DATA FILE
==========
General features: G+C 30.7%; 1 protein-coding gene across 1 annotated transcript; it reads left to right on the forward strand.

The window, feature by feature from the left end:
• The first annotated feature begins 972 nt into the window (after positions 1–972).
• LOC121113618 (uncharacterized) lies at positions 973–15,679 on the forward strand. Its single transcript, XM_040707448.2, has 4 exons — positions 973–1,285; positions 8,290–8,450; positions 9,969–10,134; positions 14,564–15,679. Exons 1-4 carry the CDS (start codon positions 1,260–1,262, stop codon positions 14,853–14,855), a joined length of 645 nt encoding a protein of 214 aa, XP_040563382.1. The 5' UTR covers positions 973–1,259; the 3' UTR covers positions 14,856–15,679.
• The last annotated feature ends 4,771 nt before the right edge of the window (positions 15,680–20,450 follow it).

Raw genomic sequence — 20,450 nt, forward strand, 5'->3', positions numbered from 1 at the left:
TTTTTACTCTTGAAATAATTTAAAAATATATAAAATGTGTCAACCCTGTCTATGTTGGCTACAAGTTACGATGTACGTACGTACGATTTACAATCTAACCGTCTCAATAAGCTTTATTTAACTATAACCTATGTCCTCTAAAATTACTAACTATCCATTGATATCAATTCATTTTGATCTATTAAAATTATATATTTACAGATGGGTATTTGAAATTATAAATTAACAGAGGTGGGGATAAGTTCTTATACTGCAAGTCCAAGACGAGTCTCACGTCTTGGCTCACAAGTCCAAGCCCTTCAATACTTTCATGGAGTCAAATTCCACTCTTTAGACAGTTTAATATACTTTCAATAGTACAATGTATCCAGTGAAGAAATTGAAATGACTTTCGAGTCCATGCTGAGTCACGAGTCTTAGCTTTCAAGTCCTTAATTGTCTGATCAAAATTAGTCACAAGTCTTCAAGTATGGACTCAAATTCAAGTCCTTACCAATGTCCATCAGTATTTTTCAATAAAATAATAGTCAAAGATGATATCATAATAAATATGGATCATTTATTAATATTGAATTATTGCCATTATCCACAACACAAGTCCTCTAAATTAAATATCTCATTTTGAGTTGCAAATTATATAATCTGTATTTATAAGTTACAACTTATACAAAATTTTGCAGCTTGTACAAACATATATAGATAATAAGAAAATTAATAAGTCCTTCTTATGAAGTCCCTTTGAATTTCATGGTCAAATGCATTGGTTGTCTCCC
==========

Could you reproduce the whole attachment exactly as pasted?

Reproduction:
General features: G+C 30.7%; 1 protein-coding gene across 1 annotated transcript; it reads left to right on the forward strand.

The window, feature by feature from the left end:
• The first annotated feature begins 972 nt into the window (after positions 1–972).
• LOC121113618 (uncharacterized) lies at positions 973–15,679 on the forward strand. Its single transcript, XM_040707448.2, has 4 exons — positions 973–1,285; positions 8,290–8,450; positions 9,969–10,134; positions 14,564–15,679. Exons 1-4 carry the CDS (start codon positions 1,260–1,262, stop codon positions 14,853–14,855), a joined length of 645 nt encoding a protein of 214 aa, XP_040563382.1. The 5' UTR covers positions 973–1,259; the 3' UTR covers positions 14,856–15,679.
• The last annotated feature ends 4,771 nt before the right edge of the window (positions 15,680–20,450 follow it).

Raw genomic sequence — 20,450 nt, forward strand, 5'->3', positions numbered from 1 at the left:
TTTTTACTCTTGAAATAATTTAAAAATATATAAAATGTGTCAACCCTGTCTATGTTGGCTACAAGTTACGATGTACGTACGTACGATTTACAATCTAACCGTCTCAATAAGCTTTATTTAACTATAACCTATGTCCTCTAAAATTACTAACTATCCATTGATATCAATTCATTTTGATCTATTAAAATTATATATTTACAGATGGGTATTTGAAATTATAAATTAACAGAGGTGGGGATAAGTTCTTATACTGCAAGTCCAAGACGAGTCTCACGTCTTGGCTCACAAGTCCAAGCCCTTCAATACTTTCATGGAGTCAAATTCCACTCTTTAGACAGTTTAATATACTTTCAATAGTACAATGTATCCAGTGAAGAAATTGAAATGACTTTCGAGTCCATGCTGAGTCACGAGTCTTAGCTTTCAAGTCCTTAATTGTCTGATCAAAATTAGTCACAAGTCTTCAAGTATGGACTCAAATTCAAGTCCTTACCAATGTCCATCAGTATTTTTCAATAAAATAATAGTCAAAGATGATATCATAATAAATATGGATCATTTATTAATATTGAATTATTGCCATTATCCACAACACAAGTCCTCTAAATTAAATATCTCATTTTGAGTTGCAAATTATATAATCTGTATTTATAAGTTACAACTTATACAAAATTTTGCAGCTTGTACAAACATATATAGATAATAAGAAAATTAATAAGTCCTTCTTATGAAGTCCCTTTGAATTTCATGGTCAAATGCATTGGTTGTCTCCC